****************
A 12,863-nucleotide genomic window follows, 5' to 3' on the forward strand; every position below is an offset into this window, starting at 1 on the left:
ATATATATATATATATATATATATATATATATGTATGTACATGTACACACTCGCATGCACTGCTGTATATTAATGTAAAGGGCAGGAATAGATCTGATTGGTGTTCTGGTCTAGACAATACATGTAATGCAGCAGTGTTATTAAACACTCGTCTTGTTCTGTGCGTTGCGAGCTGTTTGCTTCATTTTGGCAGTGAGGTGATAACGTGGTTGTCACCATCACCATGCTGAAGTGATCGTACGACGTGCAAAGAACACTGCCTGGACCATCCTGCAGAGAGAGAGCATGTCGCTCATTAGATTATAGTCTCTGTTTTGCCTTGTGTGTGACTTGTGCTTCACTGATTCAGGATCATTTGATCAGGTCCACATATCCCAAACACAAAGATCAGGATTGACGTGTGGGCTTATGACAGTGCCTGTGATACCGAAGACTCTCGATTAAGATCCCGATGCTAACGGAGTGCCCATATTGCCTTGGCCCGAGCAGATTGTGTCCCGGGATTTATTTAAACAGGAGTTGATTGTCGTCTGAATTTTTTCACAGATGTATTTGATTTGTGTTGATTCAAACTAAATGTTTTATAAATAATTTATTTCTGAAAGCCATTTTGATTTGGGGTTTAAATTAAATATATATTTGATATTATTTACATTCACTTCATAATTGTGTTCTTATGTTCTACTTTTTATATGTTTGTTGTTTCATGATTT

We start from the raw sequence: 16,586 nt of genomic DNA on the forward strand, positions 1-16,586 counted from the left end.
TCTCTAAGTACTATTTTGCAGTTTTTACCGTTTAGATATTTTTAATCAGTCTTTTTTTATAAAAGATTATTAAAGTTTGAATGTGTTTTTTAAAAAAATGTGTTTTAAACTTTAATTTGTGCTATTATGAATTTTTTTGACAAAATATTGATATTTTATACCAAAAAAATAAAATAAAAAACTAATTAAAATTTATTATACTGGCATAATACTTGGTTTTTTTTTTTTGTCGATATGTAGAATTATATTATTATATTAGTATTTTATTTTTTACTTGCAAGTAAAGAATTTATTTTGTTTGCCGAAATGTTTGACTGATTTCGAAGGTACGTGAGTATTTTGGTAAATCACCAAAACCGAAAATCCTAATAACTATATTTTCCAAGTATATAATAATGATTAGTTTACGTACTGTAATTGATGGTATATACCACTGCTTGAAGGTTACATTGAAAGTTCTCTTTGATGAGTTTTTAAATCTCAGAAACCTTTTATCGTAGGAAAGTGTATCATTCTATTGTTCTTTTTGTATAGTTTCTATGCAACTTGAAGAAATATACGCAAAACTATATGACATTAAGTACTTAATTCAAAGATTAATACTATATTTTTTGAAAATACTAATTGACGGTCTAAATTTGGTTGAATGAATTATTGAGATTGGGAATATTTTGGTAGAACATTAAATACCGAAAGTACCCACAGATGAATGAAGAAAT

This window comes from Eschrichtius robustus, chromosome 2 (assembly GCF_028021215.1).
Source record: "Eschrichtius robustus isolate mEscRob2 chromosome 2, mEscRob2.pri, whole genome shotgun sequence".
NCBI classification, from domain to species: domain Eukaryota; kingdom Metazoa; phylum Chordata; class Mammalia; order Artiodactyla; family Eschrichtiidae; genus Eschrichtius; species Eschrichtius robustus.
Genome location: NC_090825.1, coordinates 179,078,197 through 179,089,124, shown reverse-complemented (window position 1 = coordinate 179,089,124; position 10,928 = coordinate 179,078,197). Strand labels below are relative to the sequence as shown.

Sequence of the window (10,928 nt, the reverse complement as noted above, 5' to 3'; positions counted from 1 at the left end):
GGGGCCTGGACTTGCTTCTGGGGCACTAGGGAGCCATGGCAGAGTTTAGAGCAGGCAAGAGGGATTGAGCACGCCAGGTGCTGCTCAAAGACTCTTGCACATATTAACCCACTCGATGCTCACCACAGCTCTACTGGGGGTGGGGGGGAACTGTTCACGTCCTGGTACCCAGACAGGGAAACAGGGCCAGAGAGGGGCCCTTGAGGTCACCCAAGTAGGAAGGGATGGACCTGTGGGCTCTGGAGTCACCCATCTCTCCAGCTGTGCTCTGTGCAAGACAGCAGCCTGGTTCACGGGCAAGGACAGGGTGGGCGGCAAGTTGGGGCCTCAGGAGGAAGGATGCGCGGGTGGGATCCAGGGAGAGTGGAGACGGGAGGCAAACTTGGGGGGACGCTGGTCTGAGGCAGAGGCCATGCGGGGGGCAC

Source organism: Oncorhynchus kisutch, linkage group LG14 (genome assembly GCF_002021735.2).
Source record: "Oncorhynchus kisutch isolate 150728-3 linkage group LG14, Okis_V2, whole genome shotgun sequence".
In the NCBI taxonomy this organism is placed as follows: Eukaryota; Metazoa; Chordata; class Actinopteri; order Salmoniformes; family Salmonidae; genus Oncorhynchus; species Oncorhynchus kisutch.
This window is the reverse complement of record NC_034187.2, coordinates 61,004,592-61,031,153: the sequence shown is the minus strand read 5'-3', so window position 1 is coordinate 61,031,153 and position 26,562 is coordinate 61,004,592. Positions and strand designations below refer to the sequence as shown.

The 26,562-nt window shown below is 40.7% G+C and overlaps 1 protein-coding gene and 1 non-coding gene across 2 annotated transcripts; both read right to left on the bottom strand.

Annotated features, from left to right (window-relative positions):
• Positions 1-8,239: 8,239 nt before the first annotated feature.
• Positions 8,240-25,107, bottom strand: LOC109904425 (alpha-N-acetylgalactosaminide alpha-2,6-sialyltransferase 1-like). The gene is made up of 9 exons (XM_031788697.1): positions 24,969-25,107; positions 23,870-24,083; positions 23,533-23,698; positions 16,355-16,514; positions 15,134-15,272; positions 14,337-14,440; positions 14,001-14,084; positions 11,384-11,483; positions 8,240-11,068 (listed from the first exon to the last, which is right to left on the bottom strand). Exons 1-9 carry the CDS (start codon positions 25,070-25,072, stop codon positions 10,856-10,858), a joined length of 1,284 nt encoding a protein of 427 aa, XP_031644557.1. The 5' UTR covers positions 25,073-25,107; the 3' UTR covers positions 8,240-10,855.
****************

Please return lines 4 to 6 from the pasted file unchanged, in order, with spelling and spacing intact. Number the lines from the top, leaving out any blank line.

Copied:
TCTCTAAGTACTATTTTGCAGTTTTTACCGTTTAGATATTTTTAATCAGTCTTTTTTTATAAAAGATTATTAAAGTTTGAATGTGTTTTTTAAAAAAATGTGTTTTAAACTTTAATTTGTGCTATTATGAATTTTTTTGACAAAATATTGATATTTTATACCAAAAAAATAAAATAAAAAACTAATTAAAATTTATTATACTGGCATAATACTTGGTTTTTTTTTTTTGTCGATATGTAGAATTATATTATTATATTAGTATTTTATTTTTTACTTGCAAGTAAAGAATTTATTTTGTTTGCCGAAATGTTTGACTGATTTCGAAGGTACGTGAGTATTTTGGTAAATCACCAAAACCGAAAATCCTAATAACTATATTTTCCAAGTATATAATAATGATTAGTTTACGTACTGTAATTGATGGTATATACCACTGCTTGAAGGTTACATTGAAAGTTCTCTTTGATGAGTTTTTAAATCTCAGAAACCTTTTATCGTAGGAAAGTGTATCATTCTATTGTTCTTTTTGTATAGTTTCTATGCAACTTGAAGAAATATACGCAAAACTATATGACATTAAGTACTTAATTCAAAGATTAATACTATATTTTTTGAAAATACTAATTGACGGTCTAAATTTGGTTGAATGAATTATTGAGATTGGGAATATTTTGGTAGAACATTAAATACCGAAAGTACCCACAGATGAATGAAGAAAT

This window comes from Eschrichtius robustus, chromosome 2 (assembly GCF_028021215.1).
Source record: "Eschrichtius robustus isolate mEscRob2 chromosome 2, mEscRob2.pri, whole genome shotgun sequence".